As you might have guessed, I'm Natalie, often known as Nat.
Born and raised in Frederick, Maryland, I have called Atlanta, Georgia home since 2011.
Although I didn't grow up traveling internationally, some of my closest familial relationships and friendships were with people who cared about what lies beyond our borders. Thanks to my experiences as a child at Camp Gwynn Valley in Brevard, NC, I made friends from all over the world! And a few years later, in 2008, I experienced international travel for the first time. You can read about it here.
I went on to study Anthropology (Global Health) and Journalism at Emory University, then launched myself into the world of non-profit communications work, and later, public health consulting.
One bachelor's degree, a couple of grown-up full-time jobs, and a few continents later, my new mission is simple: go somewhere new each year.
In September 2017, I took my first-ever solo trip, traveling from Paris, France to Corsica to Livorno, Italy. In May 2018, I embarked and successfully completed my second solo trip and possibly biggest trip ever (four countries and three continents!) traveling from Istanbul, Turkey to Tunis, Tunisia, across the island of Sicily, and ended in Malta. In October 2018, I traveled to Switzerland, visiting Zurich, Basel, and Lugano, as well as Italy, where I traveled through Milan, Florence, and Cortona (Tuscany).
In 2011, I was diagnosed with Celiac Disease, an autoimmune disorder that affects the body's ability to tolerate and process gluten. Wheat, barley, and rye are just some of the many gluten-containing proteins that will wreak havoc on a person with Celiac. Upon learning my diagnosis, I felt incredibly upset and regretful that I hadn't traveled to more places. I was very young, barely 20 years old, and I assumed that this disease was essentially a death-sentence for any sort of exciting international adventures I'd hoped to have. However, with the help of gluten-free translation cards, countless accommodating cooks, Airbnb hosts, restaurants, airline crews, and back-up emergency snacks, I've successfully traveled through several countries without going hungry.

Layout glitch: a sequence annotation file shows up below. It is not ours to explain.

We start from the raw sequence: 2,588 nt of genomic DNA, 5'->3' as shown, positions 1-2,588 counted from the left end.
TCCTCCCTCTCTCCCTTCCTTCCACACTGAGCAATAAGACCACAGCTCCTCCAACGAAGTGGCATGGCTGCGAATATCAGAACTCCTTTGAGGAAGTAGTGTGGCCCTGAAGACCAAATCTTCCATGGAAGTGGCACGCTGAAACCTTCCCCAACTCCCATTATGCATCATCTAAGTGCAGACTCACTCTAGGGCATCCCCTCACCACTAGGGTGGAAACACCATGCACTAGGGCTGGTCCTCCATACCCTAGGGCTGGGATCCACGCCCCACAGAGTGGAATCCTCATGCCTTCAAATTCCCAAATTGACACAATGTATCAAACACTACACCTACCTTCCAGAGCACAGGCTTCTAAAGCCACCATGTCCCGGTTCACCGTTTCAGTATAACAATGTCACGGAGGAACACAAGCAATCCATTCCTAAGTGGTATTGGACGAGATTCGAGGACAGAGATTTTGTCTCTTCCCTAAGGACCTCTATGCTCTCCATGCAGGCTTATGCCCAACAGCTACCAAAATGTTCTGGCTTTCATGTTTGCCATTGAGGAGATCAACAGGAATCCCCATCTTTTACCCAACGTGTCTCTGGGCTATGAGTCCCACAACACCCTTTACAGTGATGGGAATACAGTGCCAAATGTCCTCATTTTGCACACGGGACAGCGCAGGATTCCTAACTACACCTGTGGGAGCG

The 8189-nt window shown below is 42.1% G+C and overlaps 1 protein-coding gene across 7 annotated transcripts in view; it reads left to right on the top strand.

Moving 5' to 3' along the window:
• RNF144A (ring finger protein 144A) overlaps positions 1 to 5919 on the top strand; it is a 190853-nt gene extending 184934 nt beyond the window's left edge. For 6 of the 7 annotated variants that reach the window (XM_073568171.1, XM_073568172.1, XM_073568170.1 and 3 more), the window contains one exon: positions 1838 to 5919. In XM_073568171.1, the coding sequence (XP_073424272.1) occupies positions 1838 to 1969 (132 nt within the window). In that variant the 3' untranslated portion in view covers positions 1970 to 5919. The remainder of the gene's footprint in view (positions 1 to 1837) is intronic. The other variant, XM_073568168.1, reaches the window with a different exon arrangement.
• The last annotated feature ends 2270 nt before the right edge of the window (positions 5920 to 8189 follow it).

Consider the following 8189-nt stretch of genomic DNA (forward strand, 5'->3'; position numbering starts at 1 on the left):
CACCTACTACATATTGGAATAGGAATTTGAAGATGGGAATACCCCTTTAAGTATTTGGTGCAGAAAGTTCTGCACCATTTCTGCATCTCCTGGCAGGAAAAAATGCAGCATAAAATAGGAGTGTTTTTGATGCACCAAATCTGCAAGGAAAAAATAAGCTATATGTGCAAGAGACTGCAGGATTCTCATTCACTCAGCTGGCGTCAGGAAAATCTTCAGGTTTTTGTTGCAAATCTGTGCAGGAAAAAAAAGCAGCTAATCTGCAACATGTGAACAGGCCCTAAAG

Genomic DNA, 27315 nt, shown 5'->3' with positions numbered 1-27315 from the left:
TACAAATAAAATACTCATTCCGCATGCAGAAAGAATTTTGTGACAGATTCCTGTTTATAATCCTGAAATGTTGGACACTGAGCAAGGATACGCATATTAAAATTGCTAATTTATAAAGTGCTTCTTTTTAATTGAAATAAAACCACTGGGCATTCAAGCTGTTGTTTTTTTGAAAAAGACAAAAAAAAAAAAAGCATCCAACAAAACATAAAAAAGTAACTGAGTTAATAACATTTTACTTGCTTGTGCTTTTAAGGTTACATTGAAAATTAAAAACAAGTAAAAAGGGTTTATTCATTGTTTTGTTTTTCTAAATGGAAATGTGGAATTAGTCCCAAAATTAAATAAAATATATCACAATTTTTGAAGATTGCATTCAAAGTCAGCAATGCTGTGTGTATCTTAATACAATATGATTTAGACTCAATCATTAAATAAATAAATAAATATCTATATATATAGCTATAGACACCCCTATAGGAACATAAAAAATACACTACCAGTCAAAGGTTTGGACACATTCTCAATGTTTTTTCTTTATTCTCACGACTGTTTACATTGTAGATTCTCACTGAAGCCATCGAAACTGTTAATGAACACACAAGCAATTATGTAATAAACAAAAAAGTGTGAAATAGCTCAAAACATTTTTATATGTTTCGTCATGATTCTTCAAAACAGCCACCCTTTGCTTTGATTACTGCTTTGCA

This is an area I look forward to expanding significantly! A huge goal of mine is to share what I've learned and help empower and inform other Celiac travelers, especially women.
WHY GO SOLO?
For a long time, I didn't understand the allure of solo travel.
The first time I heard about a woman going on a massive international trip by herself, I asked, "Why would you go somewhere you've never been without someone to share it with?"
Little did I know, I was questioning some of the core reasons why traveling by yourself is so special. I was also totally missing the point. Traveling isn't solely about sharing experiences with other people. Going solo allows you to absorb the world on your own terms, not through someone else's filter.
Everyone travels for different reasons. Sometimes we travel at different times with different intentions. What we gain through travel can be a deeply personal journey and not one easily communicated through writing. It's so easy to get lost in the "pursuit of the post" on social media, sharing things solely for reactions and framing travel in a self-important way. But that's not me.
My goals for anyone who stumbles upon Nat Goes Global:
1) to help you feel empowered about your travels and decisions
2) to promote more "uncommon" destinations (aka the roads less Instagrammed)
3) to emphasize that we're all on the same journey together - whether you go solo or not!
Where I've been!
Blue pins: Group trips / Orange pins: Solo trips / Yellow pins: Layovers under 24 hrs.